Redundancy payout to health executive despite graft probe
AN allegedly bent public health executive was given a taxpayer-funded redundancy despite the head of the department knowing he was under investigation for corruption.
Health director-general David Russell-Weisz revealed the highest ranks of the department were aware that John Fullerton was the subject of a probe by the Corruption and Crime Commission when he was given a voluntary severance in 2016.
He said the department would seek to claw back the value of the redundancy along with money that was paid to two other officials caught up in the investigation.
Dr Russell-Weisz yesterday defended the department’s actions during the seven years in which three executives allegedly took bribes and engaged in systematic fraud at taxpayers’ expense.
He said the men were “three bad eggs” in an overall workforce of 45,000 people and their “deceptive, deliberate and organised” conduct was aimed at avoiding detection.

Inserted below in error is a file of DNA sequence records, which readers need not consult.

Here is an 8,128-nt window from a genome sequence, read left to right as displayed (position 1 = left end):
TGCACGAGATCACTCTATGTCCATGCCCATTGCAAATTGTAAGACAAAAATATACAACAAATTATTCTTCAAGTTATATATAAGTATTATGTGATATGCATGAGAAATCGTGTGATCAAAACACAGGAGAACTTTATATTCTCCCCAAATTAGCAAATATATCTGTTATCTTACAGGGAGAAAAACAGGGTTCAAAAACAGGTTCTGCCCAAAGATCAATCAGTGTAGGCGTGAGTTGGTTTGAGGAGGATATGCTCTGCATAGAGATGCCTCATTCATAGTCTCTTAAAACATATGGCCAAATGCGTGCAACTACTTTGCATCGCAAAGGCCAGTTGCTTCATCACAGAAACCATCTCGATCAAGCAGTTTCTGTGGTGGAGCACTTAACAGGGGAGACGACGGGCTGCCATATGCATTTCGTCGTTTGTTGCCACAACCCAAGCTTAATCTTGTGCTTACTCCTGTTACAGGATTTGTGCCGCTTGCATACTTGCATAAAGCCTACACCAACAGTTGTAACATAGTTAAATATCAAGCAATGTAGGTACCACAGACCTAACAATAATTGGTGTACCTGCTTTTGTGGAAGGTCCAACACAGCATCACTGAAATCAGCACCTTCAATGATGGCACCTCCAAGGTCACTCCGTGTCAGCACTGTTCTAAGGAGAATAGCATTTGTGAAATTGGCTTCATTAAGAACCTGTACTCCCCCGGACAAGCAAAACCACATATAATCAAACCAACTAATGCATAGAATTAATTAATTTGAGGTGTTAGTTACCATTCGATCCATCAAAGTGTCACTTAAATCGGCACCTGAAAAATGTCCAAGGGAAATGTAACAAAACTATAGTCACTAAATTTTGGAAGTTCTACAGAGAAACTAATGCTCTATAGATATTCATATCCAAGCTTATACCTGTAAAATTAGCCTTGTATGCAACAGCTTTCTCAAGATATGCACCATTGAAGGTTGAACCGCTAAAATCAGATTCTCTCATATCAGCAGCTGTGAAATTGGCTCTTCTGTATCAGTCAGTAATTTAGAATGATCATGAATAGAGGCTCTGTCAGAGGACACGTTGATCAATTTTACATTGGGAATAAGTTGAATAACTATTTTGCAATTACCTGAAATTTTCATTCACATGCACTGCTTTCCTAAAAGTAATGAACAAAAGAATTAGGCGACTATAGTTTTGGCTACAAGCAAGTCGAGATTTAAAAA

Dr Russell-Weisz, who briefly oversaw the North Metropolitan Health Service where the three men worked, said the department had proper processes in place.
But he ultimately had to “trust” that officers would do the right thing.
“I am as shocked as many people will be,” he said.
“Appalled at what the CCC has found by the basically devious and corrupt conduct by three senior officers in one of our health services.
“They have found that behaviour and we will now clearly be sending that report on to the State Solicitors (Office).
“But it is an appalling read. This is deplorable, abhorrent behaviour.”
Although he declined to reveal how much Mr Fullerton had received under his severance — which was offered as part of a wider redundancy scheme — Dr Russell-Weisz said he was “obviously very uncomfortable that payments were made”.
Despite this, he said the department had been advised not to stop the payout while the CCC probe was under way for fear of compromising it.
Amid revelations by the CCC that contractors had “started to cultivate and groom potential new decision makers” ahead of Mr Fullerton’s departure, Dr Russell-Weisz conceded the department would invariably be vulnerable to corruption in contracting and procurement.
He noted the CCC’s findings that “it became, in that small area, sort of expected behaviour”.
He insisted corrupt practices were not widespread in Health, and would be “devastated” if other instances came to light.
He said the department would redouble efforts to “make sure this doesn’t happen again”.
“Certainly there are lessons to be learnt,” he said.
“We should be encouraging people to speak up.”